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Remembering Benazir

If only she had lived. Pakistan might be a different, a better place. Indeed, all hope was pinned on her some 29 years ago when she was first sworn in as Prime Minister. Benazir Bhutto was not only the world’s youngest head of state — she was also the Muslim world’s first woman leader. And for the latter alone she deserves to be forever commended. But what would she make of today’s Pakistan? A country that has recently and outlandishly capitulated to the religious right. A country where those who are the very enemies of pluralism and democracy have now been given a chance to run for office. A country where a former military dictator who is a declared absconder in her murder case has casually announced that he will be contesting next year’s general elections.
Most likely, she would have said something along the lines of, “I told you so.” For she had been relentless in her campaign to warn her own country and the wider world about the threat of organised and armed militant Islamist fundamentalism. This, after all, was something that she’d had first-hand experience of. There have long been reports that Osama Bin Laden had funded Nawaz Sharif’s 1990 election campaign her and the Pakistan Peoples’ Party. In the run-up to her death she upset the powers-that-be — both here in Pakistan and elsewhere — when she assured the world that with her as PM the International Atomic Energy Agency would have access to AQ Khan, the father of this country’s nuclear bomb.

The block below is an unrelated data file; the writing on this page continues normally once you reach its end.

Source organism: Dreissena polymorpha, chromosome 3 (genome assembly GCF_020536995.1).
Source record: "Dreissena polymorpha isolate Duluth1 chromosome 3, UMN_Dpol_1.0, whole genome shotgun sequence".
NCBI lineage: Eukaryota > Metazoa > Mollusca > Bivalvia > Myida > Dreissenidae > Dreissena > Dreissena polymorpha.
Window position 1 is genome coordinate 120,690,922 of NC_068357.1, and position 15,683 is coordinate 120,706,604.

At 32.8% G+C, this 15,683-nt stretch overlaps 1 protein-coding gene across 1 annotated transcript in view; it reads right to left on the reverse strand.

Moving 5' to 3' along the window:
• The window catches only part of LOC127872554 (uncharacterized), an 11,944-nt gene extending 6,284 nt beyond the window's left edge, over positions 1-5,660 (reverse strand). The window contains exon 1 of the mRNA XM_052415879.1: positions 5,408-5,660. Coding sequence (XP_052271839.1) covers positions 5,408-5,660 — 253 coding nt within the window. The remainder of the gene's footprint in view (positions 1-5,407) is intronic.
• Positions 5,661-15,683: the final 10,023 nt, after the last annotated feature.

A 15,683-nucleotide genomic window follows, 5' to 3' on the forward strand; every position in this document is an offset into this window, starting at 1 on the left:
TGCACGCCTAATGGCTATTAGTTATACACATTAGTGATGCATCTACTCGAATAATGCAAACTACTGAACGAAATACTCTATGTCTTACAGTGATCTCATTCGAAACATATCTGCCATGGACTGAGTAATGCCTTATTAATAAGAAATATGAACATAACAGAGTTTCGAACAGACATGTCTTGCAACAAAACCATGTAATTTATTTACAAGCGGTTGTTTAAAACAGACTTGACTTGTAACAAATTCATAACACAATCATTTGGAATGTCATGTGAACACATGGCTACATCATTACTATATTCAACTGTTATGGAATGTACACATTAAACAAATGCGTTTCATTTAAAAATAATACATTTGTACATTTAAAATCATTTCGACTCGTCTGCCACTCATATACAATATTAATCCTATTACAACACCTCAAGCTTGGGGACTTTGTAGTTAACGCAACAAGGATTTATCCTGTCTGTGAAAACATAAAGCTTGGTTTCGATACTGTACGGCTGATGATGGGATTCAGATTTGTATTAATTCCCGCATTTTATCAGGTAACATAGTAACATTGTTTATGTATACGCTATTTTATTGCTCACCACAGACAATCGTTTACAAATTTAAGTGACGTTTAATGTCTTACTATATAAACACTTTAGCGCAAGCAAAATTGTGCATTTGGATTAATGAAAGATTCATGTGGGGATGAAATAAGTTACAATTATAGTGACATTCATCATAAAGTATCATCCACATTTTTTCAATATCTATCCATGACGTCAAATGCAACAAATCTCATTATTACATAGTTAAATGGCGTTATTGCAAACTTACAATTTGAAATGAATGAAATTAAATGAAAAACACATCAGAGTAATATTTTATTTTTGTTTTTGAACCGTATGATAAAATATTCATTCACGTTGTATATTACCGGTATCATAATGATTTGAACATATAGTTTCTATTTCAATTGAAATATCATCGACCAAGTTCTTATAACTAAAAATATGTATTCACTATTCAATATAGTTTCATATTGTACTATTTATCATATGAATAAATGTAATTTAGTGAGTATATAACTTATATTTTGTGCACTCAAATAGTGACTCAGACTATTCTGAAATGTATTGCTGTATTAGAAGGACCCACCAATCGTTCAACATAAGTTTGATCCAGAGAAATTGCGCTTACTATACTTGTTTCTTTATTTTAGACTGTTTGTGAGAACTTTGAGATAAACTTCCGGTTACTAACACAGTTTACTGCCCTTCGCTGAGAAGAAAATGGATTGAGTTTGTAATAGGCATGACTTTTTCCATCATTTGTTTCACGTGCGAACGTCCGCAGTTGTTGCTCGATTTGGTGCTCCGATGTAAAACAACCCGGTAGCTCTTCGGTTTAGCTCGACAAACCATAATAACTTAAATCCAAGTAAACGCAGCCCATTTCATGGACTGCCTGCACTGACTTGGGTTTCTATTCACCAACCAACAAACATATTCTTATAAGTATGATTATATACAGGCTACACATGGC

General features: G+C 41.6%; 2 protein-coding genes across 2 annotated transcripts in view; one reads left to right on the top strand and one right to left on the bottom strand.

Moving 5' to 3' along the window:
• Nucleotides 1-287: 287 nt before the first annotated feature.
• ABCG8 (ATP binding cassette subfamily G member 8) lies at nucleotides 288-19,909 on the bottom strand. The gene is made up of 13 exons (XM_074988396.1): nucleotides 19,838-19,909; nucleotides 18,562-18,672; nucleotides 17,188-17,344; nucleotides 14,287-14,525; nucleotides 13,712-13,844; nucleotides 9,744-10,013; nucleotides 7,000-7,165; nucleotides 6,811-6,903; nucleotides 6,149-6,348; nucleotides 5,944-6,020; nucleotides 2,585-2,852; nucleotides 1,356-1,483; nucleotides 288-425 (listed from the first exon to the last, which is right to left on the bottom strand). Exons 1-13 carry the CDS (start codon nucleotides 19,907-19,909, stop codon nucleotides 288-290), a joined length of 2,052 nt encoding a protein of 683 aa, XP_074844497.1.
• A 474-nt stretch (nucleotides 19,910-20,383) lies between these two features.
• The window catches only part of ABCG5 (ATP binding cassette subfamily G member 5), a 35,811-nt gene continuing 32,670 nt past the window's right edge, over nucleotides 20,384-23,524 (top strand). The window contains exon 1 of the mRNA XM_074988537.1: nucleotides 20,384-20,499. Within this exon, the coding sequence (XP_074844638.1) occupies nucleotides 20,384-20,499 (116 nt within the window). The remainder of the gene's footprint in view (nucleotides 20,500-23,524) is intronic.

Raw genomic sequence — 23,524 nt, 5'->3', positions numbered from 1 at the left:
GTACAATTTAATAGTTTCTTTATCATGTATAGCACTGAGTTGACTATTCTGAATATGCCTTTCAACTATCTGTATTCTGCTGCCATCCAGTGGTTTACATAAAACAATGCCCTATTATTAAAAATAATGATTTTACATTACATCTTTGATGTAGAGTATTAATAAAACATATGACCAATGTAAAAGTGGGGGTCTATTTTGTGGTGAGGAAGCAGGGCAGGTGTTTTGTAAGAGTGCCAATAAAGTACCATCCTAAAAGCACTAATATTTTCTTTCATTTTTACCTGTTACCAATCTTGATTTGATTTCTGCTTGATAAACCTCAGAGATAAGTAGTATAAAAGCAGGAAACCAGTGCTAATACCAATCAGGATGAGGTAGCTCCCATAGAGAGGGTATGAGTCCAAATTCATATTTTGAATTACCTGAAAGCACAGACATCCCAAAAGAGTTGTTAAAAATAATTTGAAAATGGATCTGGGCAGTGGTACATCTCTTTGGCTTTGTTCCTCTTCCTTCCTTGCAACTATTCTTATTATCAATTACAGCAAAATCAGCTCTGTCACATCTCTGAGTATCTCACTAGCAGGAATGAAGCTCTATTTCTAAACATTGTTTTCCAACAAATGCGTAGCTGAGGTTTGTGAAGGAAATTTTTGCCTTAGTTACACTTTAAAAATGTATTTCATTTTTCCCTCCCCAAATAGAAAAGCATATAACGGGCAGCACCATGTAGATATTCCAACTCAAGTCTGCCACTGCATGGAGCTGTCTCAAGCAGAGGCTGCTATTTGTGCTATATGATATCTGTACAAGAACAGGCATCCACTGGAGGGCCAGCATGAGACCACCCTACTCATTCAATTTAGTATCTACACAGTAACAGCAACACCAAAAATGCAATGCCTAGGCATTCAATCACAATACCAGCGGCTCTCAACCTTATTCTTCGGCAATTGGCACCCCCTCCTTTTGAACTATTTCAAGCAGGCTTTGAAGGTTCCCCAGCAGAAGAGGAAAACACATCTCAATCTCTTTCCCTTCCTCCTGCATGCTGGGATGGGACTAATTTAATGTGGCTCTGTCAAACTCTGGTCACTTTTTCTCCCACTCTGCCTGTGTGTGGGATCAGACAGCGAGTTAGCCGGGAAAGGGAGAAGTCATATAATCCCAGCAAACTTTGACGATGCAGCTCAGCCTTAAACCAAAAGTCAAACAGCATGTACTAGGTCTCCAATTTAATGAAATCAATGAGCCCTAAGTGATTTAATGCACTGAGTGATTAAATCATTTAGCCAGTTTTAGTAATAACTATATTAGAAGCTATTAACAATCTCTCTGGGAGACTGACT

Shaheed Mohtarma Benazir Bhutto was an enemy of the status quo because she championed democracy above all else; even if she would ultimately drop the PPP’s socialist mandate in favour of a Thatcherite devotion to the free market. And had she lived, she could well have been the bridge between Muslim Pakistan and the West. Indeed, this was a role that she had envisaged for herself as her posthumously published book, Reconciliation: Islam, Democracy, and the West, bears testament to.
But, sadly, we’ll never know if she would have been successful. The only certainty is that her premonition of the threat of religious extremism came true. Indeed, she paid for it with her very life. And those at the helm today seem hellbent on trampling on a legacy that would have put Pakistan first. Thus they all have blood on their hands.



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